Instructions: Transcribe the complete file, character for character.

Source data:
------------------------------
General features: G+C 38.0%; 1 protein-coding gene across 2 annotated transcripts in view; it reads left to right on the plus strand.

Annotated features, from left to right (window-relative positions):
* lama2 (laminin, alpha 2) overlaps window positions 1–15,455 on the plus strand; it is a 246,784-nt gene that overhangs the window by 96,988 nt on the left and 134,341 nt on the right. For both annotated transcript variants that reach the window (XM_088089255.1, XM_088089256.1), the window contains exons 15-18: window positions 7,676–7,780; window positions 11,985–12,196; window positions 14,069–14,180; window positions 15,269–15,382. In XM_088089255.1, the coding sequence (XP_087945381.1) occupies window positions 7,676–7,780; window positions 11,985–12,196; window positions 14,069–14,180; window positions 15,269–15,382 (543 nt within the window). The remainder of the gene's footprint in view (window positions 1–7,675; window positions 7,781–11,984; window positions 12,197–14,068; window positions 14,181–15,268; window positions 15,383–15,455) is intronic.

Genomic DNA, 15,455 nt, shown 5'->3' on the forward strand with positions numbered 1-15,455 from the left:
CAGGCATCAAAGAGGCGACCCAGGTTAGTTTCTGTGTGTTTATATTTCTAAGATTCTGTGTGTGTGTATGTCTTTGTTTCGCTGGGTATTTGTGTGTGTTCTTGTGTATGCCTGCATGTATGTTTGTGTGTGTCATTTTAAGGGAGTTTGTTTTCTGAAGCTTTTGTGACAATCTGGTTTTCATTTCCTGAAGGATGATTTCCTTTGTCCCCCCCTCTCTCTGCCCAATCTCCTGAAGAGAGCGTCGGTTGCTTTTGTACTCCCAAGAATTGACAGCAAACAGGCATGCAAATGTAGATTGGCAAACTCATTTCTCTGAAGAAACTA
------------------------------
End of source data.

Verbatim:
General features: G+C 38.0%; 1 protein-coding gene across 2 annotated transcripts in view; it reads left to right on the plus strand.

Annotated features, from left to right (window-relative positions):
* lama2 (laminin, alpha 2) overlaps window positions 1–15,455 on the plus strand; it is a 246,784-nt gene that overhangs the window by 96,988 nt on the left and 134,341 nt on the right. For both annotated transcript variants that reach the window (XM_088089255.1, XM_088089256.1), the window contains exons 15-18: window positions 7,676–7,780; window positions 11,985–12,196; window positions 14,069–14,180; window positions 15,269–15,382. In XM_088089255.1, the coding sequence (XP_087945381.1) occupies window positions 7,676–7,780; window positions 11,985–12,196; window positions 14,069–14,180; window positions 15,269–15,382 (543 nt within the window). The remainder of the gene's footprint in view (window positions 1–7,675; window positions 7,781–11,984; window positions 12,197–14,068; window positions 14,181–15,268; window positions 15,383–15,455) is intronic.

Genomic DNA, 15,455 nt, shown 5'->3' on the forward strand with positions numbered 1-15,455 from the left:
CAGGCATCAAAGAGGCGACCCAGGTTAGTTTCTGTGTGTTTATATTTCTAAGATTCTGTGTGTGTGTATGTCTTTGTTTCGCTGGGTATTTGTGTGTGTTCTTGTGTATGCCTGCATGTATGTTTGTGTGTGTCATTTTAAGGGAGTTTGTTTTCTGAAGCTTTTGTGACAATCTGGTTTTCATTTCCTGAAGGATGATTTCCTTTGTCCCCCCCTCTCTCTGCCCAATCTCCTGAAGAGAGCGTCGGTTGCTTTTGTACTCCCAAGAATTGACAGCAAACAGGCATGCAAATGTAGATTGGCAAACTCATTTCTCTGAAGAAACTA